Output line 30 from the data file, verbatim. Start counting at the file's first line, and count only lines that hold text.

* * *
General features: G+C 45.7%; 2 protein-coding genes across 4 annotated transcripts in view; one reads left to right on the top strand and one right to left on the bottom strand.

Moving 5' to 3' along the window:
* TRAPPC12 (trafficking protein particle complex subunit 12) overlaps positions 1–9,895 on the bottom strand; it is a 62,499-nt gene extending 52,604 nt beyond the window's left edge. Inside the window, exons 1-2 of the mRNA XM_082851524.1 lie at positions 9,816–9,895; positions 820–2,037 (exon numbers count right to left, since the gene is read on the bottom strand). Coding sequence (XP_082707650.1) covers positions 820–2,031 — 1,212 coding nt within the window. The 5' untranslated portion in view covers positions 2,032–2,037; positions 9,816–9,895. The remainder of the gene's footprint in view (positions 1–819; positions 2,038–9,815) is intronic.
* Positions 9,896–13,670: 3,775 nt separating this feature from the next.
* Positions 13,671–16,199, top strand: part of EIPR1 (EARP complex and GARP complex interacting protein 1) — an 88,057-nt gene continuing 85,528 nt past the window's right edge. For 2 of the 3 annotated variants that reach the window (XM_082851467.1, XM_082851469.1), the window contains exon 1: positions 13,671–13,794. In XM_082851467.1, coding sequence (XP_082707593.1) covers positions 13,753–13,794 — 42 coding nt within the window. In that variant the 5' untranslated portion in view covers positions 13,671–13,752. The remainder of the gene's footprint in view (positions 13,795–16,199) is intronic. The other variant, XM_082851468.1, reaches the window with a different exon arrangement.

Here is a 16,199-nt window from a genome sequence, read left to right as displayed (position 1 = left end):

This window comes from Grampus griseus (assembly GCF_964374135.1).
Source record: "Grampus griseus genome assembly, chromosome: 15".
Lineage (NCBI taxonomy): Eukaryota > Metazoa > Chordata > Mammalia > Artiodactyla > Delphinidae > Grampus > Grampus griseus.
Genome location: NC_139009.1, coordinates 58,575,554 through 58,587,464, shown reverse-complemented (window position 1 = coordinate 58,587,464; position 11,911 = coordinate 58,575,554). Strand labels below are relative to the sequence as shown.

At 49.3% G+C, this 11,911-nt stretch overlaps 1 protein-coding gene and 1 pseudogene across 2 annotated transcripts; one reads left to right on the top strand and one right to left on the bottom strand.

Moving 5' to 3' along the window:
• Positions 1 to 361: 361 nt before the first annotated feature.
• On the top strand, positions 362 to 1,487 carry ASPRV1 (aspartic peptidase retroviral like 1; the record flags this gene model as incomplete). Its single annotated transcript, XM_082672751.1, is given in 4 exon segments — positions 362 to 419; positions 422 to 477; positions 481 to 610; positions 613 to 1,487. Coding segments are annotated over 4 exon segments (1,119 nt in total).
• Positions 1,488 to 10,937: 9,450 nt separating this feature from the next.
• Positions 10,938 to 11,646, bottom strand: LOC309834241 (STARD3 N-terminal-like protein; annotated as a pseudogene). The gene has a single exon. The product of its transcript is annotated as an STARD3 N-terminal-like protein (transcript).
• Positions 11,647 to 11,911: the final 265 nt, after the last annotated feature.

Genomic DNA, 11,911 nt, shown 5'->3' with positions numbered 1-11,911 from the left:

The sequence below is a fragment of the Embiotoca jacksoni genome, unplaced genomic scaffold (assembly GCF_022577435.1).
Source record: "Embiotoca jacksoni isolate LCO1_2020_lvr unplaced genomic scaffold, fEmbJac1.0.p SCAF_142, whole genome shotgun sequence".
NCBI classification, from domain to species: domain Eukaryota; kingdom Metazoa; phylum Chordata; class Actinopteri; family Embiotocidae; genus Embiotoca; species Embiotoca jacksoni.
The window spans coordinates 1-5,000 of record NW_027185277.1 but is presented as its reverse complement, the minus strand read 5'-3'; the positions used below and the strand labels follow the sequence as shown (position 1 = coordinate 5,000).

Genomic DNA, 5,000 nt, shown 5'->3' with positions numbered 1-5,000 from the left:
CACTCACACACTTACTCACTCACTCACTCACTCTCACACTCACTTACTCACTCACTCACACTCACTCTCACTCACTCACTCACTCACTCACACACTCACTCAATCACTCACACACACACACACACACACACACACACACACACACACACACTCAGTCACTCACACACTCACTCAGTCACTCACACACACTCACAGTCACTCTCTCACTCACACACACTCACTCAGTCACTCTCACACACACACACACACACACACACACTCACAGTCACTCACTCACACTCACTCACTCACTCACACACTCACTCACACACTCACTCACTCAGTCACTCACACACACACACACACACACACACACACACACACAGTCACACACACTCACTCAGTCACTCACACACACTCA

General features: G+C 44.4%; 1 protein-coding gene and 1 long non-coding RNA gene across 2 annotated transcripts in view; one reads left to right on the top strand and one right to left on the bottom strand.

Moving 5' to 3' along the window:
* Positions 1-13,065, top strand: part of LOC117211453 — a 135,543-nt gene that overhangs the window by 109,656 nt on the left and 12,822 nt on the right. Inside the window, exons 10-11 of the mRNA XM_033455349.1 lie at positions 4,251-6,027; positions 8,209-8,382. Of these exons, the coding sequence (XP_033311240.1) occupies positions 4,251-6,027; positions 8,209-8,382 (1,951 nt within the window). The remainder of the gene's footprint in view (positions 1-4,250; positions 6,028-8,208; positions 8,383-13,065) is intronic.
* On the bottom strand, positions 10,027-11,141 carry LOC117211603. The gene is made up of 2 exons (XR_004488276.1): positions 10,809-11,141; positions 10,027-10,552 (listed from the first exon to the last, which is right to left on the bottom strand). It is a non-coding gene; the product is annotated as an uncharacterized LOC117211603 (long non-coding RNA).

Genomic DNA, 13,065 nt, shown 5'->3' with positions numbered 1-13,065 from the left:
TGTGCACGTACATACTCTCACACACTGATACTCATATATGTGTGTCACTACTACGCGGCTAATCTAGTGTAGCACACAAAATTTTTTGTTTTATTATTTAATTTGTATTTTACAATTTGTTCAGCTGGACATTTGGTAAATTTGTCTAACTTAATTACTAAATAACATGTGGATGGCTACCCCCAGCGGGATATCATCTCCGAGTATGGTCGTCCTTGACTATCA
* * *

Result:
TGTGCACGTACATACTCTCACACACTGATACTCATATATGTGTGTCACTACTACGCGGCTAATCTAGTGTAGCACACAAAATTTTTTGTTTTATTATTTAATTTGTATTTTACAATTTGTTCAGCTGGACATTTGGTAAATTTGTCTAACTTAATTACTAAATAACATGTGGATGGCTACCCCCAGCGGGATATCATCTCCGAGTATGGTCGTCCTTGACTATCA